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How to prepare for exam LFCS? How it's look like?

Hey,
How do you think it is best to prepare for the LFCS exam? For me, it looks like I have been working as a programmer for over 7 years and plan to change direction to sysadmin.

Regarding my experience with linux, it's like this:

  • I configured about 200 www servers, including apache / nginx, bind, postfix, dovecot and many more + simple bash scripts e.g. for backup
  • I have been administering exactly 5 dedicated servers for over 2 years, where there are over 1500 wordpress blogs, but there is a lot of work on them
  • I completed the LFS-201 course
  • I am currently finishing the "Linux Foundation Certified System Administrator (LFCS)" path with pluralsight
  • I spend about 2-3 hours everyday on exam exercises, on weekends a lot more and I do things like find, sed, grep, storage configuration, etc. Exam tasks

Everything trains in the home laboratory, which consists of 3 servers on CentOS, including one with a graphical environment, the second command line, and the third for testing scripts.

Despite all this, I still have a lot of fears about taking the exam. When do you think is the best time to take the exam?

What does such an exam look like? I don't mean questions, but that's what he does. I mean, do we need to talk to the protector or do we just log in to the terminal, get a pdf with tasks and do tasks?

Regards Pawel

Comments

  • coopcoop Posts: 579

    Wow :)

    For exam-specific questions (such as what you can or cannot do): Please reach out to [email protected] for assistance on all exam-related issues (that's an FAQ response) This is the training side, and we neither run or support exam procedures. There also many preparation resources on the certification website, and I'm sure you have seen those.

    Otherwise, you seem very very prepared. In fact you might be over-prepared in the sense you may freeze with anxiety when you take the exam! Keep in mind you get a free retake (as far as I know) so always try to relax when you take the exam the first time, it leads to a better result. You have done much more preparation (and probably have more experience) than almost all candidates, so I don't see what else you can do.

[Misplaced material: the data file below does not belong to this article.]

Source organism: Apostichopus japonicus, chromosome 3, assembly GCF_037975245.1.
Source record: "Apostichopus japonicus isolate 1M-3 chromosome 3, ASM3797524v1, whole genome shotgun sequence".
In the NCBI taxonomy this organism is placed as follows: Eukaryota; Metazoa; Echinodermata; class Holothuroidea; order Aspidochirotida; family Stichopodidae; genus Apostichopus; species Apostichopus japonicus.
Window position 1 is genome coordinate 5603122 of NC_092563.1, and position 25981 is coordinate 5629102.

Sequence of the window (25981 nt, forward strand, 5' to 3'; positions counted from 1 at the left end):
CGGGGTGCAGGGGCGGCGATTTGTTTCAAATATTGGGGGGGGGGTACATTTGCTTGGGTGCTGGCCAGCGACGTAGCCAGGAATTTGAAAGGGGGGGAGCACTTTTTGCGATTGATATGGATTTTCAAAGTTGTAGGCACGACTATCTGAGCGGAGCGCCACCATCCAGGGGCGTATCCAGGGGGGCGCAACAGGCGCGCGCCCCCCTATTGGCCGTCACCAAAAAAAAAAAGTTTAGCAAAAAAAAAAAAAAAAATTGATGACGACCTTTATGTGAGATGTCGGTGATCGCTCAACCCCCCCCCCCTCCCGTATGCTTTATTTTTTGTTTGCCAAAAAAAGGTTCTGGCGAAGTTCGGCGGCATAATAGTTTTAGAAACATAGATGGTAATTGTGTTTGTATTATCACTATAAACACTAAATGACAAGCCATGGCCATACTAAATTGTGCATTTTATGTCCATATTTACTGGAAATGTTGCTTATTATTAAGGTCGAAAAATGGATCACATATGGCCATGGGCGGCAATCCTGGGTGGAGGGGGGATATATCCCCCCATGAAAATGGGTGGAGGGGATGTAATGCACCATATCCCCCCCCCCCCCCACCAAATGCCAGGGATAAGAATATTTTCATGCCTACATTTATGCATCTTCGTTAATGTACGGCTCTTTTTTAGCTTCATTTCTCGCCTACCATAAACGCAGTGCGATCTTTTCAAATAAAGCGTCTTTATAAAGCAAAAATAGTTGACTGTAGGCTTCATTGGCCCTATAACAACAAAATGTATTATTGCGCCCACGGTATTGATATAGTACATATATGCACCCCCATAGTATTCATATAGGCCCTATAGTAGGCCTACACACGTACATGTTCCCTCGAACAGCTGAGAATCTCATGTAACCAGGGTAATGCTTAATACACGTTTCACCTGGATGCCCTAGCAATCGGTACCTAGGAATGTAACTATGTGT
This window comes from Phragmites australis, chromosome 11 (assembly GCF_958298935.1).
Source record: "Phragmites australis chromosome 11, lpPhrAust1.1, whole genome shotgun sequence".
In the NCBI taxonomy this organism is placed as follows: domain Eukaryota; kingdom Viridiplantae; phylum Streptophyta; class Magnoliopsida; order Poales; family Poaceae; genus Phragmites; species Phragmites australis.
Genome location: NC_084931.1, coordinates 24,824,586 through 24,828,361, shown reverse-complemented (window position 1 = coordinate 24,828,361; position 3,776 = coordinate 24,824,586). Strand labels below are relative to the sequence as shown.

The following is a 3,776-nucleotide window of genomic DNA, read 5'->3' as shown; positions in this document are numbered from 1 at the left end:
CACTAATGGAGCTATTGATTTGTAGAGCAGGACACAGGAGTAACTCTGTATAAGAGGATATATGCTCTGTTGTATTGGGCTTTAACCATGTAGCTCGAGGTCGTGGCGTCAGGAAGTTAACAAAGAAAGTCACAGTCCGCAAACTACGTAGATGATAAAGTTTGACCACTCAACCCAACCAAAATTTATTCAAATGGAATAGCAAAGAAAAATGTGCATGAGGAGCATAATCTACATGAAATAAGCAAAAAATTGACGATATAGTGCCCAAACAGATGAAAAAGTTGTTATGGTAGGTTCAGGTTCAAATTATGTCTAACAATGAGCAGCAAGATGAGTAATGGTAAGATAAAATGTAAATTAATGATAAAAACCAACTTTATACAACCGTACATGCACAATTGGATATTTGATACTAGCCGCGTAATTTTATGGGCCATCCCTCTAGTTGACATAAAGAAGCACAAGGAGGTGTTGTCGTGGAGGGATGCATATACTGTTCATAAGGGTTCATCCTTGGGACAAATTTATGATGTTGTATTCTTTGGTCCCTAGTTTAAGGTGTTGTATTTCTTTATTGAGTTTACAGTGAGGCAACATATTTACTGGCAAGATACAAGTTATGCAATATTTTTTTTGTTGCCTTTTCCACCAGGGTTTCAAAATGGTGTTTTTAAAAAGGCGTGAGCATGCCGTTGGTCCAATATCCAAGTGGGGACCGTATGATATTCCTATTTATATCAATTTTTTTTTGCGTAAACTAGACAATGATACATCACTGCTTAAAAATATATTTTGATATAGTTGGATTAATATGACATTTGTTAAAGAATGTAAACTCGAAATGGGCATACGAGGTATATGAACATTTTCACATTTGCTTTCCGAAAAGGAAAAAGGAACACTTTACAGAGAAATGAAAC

Good luck!

  • pawel33pawel33 Posts: 26

    Hi @coop
    Thank you for your reply, so I will write to the e-mail address provided. Regarding the exam, I have a free repetition, and despite what I can do, I still have very high concerns about taking the exam because I'm afraid I won't pass it. I was looking for a job as a Junior Linux Administrator to gain some commercial experience before the exam, but they rejected me everywhere because of experience. As for the conversation with the protector, I meant that I knew English at the level of writing and reading, but I have a problem with saying :smile:

    Currently, I spend a lot of time on networks and storage, because in this I feel a big shortage, in addition find, sed and grep because, somewhere from people's opinions, I read that even very advanced rules are found and there are quite a lot of tasks from it.

  • juliovnjuliovn Posts: 5

    Hi @pawel33,

    Let me share my 2 cents since I am in a similar situation. First of all I am also a developer that is transitioning to sysadmin work since I started enjoying it through the work of configuring webservers, automation scripts and command line work.

    I was studying much less than you were and had much less experience than you have but I still passed the exam on the first try. Now, I don't want for you to get complacent so I would keep the regime but I think you are very well prepared. As prepared as one can be honestly, I would keep up the good work and perhaps if you are able put in some extra hours the week before the exam and rest the day just before just doing light reading and touch up on your notes.

    I won't say anything about the exam itself as everything I can say is on the documentation given to you, but as a general exam taking tip for any type of exam is if you don't immediatelly know what to do from a first reading of a task then skip to the next one. Finish all questions that you know for certain first, then take your time going through the next one.